We’re litigators and trial counsel. We know that cases are won and lost on their “story”: who is right and who is wrong in the eyes of the judge and jury. Our expertise is in developing and telling that story by drawing out the key facts, players, and themes, defining the legal framework in which they operate, and weaving them into a compelling narrative. While our subject-matter expertise is both deep and broad, our record of success demonstrates our skill in crafting and presenting a winning argument.
Our skill as litigators informs every step along the way. Understanding the facts requires not only an eye for detail but a strategy that identifies the right detail, combined with the tenacity to obtain and marshal complex facts and develop a record that completes the picture. Defining the legal framework means not merely understanding what the law “is” but a creative process of identifying and describing the legal principles and authorities that—when applied to the facts of a particular case—lead to the just result for our clients. Weaving these elements together effectively requires more than just proficiency with legal subject matter: it requires articulating clearly to a judge, arbitrator, or jury, who may have no familiarity with the subject matter or even the law, not only that our client should win but why.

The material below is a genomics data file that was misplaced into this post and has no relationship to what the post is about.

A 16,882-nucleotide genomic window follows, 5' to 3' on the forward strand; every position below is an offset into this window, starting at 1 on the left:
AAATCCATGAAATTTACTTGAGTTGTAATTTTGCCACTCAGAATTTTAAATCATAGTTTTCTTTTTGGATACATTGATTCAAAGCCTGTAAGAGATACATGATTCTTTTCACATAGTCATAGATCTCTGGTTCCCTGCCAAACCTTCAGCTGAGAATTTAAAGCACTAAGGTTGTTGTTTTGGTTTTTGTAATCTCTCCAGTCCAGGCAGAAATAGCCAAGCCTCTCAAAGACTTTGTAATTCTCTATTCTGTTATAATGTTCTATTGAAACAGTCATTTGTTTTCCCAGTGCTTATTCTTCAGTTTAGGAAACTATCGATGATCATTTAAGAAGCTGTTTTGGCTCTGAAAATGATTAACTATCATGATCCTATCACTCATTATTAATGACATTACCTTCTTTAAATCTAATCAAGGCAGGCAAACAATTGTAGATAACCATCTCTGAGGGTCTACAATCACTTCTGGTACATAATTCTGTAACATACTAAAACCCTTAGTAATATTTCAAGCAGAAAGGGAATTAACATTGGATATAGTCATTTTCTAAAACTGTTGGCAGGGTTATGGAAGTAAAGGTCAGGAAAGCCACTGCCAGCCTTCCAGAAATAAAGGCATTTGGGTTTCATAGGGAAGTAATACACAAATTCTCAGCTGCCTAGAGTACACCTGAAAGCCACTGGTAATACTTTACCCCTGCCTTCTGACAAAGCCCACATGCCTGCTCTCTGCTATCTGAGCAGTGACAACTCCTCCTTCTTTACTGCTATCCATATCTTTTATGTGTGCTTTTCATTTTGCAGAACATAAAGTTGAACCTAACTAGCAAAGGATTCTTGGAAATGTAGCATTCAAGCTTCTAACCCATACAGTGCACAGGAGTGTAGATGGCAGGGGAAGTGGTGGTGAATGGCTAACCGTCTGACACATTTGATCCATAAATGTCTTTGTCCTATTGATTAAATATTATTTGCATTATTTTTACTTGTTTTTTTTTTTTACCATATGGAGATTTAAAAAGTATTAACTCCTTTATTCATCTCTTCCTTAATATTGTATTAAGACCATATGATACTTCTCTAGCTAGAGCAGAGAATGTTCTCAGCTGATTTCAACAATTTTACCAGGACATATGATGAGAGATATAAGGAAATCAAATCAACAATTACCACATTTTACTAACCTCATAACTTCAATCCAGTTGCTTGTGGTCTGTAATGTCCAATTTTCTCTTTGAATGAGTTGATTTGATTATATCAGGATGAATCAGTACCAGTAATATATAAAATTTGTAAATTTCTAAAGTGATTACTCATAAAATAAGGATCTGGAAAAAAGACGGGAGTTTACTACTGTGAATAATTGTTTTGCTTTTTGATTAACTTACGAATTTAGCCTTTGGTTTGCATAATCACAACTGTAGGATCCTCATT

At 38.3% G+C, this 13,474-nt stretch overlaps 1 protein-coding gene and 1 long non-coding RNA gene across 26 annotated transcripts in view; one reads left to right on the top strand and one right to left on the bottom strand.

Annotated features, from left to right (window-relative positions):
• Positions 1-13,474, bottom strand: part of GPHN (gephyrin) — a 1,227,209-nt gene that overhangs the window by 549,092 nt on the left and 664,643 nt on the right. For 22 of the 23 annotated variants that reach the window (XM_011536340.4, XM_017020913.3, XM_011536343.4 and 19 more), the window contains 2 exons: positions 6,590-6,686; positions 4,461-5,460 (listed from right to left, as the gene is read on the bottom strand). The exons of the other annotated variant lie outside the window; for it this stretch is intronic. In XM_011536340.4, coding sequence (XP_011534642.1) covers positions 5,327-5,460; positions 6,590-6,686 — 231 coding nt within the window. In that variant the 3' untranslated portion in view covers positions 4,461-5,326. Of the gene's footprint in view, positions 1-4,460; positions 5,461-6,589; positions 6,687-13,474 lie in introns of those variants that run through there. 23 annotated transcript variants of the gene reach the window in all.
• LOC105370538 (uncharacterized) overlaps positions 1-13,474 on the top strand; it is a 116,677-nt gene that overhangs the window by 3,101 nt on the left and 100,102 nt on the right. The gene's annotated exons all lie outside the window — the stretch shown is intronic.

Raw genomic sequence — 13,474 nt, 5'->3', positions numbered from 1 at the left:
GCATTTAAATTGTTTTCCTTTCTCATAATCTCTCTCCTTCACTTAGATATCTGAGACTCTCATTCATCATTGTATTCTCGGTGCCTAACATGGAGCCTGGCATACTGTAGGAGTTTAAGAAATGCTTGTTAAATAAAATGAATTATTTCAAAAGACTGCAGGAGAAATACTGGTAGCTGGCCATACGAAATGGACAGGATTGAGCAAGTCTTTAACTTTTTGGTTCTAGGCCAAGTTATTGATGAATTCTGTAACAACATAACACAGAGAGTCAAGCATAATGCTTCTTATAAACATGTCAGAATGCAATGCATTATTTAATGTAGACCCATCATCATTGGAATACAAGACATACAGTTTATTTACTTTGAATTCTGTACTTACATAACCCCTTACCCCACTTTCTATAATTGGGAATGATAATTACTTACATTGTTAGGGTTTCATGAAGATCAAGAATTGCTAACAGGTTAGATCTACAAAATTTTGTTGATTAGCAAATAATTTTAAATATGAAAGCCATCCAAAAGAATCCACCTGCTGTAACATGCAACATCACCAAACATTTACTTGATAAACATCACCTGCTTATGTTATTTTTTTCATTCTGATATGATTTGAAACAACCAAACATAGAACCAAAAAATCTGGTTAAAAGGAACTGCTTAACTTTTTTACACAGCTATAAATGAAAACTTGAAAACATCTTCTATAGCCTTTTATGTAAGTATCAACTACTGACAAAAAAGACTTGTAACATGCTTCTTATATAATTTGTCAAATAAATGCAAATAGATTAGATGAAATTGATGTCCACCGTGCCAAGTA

We believe in the power of what can be achieved in the courtroom, but one size does not fit all. Our successes demonstrate the ability to develop winning strategies that meet the unique needs of each case. We know when a major investment of people and time will yield results and when it just means a big bill, and we’re committed to identifying cost-effective solutions to our clients’ problems. If there is a way to resolve a dispute successfully short of trial, we find it.
Our skill as legal writers gives our clients a unique advantage in litigation. Increasingly, cases are decided on written motions. For a client, winning on a motion is the best possible result—it avoids both the cost of trial and the compromise of settlement. Even if a motion does not decide a case, it may resolve a key issue so as to tip the scales decidedly in a client’s favor at trial or drive a favorable settlement. This places a premium on lawyers who can synthesize complex facts and legal issues and distill them into an easy-to-follow explanation as to why their clients should win.
When trial is necessary, success requires not only the skills of the courtroom—examinations of witnesses and arguments to jury and judge—but also the use of those skills in the presentation of a winning story developed strategically from the outset. That is what we do.